Last week I was corresponding with a client whose book contains a message that’s fairly edgy and in some ways, counter-cultural. He knows I totally believe in him and his book, but in this one particular email I used some cautious language. I told him we were “walking a tricky line” trying to find the right publisher for the book—one who was both liberal enough for the subject matter, yet not objecting to the underlying Christian message. (Can’t say any more about it right now, sorry.)
My client wrote back with a gentle reminder to let go of the fear of failure, and to stop thinking small.
He had a good point. I don’t think small. If I were thinking small, I wouldn’t take on a book that’s somewhat risky and definitely challenging—for me, as well as for his eventual readers. I’m thinking this book could be huge, and could definitely change lives. That’s why I took it on. So I appreciated the reminder to keep thinking big and not worry about failing.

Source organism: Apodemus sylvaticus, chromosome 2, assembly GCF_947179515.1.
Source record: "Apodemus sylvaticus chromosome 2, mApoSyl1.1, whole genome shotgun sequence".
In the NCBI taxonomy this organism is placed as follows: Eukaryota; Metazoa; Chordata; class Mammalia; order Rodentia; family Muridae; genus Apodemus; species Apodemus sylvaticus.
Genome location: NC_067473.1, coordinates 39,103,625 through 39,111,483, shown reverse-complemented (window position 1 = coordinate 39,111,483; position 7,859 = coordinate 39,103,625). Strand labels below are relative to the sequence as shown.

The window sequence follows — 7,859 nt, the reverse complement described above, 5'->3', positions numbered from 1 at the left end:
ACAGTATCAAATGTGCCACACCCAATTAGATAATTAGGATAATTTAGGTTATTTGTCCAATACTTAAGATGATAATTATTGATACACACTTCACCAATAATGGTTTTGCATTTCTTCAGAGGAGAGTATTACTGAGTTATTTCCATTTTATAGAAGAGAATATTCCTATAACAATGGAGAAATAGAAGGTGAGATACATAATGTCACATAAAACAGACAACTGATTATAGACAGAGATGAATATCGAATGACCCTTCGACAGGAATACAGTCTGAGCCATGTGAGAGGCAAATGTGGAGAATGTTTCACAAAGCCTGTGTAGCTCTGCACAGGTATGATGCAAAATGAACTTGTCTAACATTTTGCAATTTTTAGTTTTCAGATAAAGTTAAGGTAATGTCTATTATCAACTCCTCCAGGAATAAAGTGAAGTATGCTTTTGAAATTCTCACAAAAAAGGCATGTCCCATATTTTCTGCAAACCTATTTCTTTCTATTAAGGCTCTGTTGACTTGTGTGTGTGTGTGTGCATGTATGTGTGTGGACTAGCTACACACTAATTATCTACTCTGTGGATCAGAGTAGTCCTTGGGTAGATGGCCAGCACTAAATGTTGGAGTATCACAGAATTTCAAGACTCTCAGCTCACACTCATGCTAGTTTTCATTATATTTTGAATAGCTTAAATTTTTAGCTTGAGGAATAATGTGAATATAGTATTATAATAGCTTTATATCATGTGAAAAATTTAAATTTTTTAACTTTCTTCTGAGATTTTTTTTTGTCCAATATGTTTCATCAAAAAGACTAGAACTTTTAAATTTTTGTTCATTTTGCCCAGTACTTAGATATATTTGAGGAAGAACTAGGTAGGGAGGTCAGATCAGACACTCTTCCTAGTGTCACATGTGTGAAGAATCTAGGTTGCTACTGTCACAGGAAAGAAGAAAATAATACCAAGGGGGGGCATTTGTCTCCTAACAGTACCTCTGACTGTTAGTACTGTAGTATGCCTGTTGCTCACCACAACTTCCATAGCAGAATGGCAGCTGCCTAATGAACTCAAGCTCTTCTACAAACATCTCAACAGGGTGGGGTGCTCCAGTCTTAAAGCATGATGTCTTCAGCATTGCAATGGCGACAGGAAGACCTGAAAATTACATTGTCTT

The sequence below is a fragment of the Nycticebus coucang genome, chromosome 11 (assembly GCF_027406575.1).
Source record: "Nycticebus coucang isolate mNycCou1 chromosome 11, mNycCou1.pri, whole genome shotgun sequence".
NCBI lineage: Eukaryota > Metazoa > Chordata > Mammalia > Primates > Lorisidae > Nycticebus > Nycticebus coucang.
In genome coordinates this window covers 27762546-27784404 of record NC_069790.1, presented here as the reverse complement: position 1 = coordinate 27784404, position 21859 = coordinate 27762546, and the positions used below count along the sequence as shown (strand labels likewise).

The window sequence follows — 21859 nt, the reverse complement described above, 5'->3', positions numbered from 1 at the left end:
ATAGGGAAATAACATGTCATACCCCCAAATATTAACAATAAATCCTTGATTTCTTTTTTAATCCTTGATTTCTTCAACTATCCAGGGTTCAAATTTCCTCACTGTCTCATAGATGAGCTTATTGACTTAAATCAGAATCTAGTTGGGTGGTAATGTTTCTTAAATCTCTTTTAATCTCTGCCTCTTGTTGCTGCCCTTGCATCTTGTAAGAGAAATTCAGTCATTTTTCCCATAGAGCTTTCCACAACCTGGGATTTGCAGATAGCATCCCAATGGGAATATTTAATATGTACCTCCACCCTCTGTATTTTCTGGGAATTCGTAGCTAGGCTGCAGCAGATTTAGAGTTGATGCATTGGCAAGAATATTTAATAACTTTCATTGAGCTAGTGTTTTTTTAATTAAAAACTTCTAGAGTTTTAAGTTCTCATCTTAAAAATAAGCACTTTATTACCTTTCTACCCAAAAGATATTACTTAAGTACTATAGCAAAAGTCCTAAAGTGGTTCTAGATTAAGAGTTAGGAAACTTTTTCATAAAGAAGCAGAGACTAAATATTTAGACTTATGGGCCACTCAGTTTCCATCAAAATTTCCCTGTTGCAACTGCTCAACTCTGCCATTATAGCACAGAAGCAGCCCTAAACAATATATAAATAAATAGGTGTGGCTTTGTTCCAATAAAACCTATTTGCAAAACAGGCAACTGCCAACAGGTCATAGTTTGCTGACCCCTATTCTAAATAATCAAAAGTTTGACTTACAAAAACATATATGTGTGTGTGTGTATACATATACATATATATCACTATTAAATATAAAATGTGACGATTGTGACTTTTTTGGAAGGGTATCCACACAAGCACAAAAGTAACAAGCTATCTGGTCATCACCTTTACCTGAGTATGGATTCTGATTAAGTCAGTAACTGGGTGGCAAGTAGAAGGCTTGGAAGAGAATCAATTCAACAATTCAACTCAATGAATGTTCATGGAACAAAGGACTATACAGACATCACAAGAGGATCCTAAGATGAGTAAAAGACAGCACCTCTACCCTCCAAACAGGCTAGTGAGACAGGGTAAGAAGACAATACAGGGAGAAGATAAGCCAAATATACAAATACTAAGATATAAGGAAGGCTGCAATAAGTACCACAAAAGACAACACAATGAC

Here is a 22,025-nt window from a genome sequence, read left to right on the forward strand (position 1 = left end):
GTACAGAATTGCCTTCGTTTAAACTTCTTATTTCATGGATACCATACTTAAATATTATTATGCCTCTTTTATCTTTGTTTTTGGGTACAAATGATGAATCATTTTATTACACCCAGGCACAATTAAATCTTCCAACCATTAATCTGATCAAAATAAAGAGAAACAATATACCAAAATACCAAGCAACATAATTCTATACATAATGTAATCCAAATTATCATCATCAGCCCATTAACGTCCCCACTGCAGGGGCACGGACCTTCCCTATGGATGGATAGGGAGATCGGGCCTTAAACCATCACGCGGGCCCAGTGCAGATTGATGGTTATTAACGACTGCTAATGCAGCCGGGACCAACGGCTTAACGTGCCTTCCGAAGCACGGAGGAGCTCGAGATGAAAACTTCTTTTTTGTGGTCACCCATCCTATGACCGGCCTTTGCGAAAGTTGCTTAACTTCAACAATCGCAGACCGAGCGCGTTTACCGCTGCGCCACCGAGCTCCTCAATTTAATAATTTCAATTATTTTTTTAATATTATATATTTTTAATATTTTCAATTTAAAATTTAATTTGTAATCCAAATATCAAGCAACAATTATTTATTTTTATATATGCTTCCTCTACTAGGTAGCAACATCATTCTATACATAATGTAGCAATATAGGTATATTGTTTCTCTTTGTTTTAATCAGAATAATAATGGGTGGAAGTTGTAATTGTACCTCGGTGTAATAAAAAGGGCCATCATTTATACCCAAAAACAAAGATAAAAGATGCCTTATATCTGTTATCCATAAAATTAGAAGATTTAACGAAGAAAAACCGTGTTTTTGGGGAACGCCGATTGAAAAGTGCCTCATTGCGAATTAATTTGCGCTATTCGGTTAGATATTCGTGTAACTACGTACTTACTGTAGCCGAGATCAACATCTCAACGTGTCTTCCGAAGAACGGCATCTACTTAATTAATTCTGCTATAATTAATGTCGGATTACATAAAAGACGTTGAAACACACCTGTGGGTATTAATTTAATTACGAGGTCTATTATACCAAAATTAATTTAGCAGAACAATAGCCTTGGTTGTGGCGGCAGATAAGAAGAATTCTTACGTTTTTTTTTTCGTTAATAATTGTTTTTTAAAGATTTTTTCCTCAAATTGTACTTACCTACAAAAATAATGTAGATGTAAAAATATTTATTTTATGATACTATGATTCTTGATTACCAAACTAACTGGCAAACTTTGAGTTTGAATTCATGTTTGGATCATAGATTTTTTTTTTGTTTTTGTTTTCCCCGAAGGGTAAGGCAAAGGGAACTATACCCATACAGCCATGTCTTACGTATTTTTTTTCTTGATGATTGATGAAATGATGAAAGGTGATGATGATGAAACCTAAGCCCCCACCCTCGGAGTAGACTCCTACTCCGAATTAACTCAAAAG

As I wrote a couple of years ago in my post Manage Your Expectations, I think it’s crucially important that we all keep our expectations somewhat in line with reality. It’s easy to get caught up in Stephenie Meyer dreams, which can lead to disappointment when your book deal isn’t as huge as you’d like, and your advance won’t buy you a new house. So I’m always advising writers to be optimistic, yet realistic.
It’s a tightrope, isn’t it? Trying to balance realistic expectations with big dreams? Yet somehow, we all need to walk it.
Q4U: How do you manage your expectations, yet “think big” about your project? How do you hold fast to your belief, yet not allow it to cripple you in the event the reality is not quite as big as your dream?
Rachelle Gardner, Literary Agent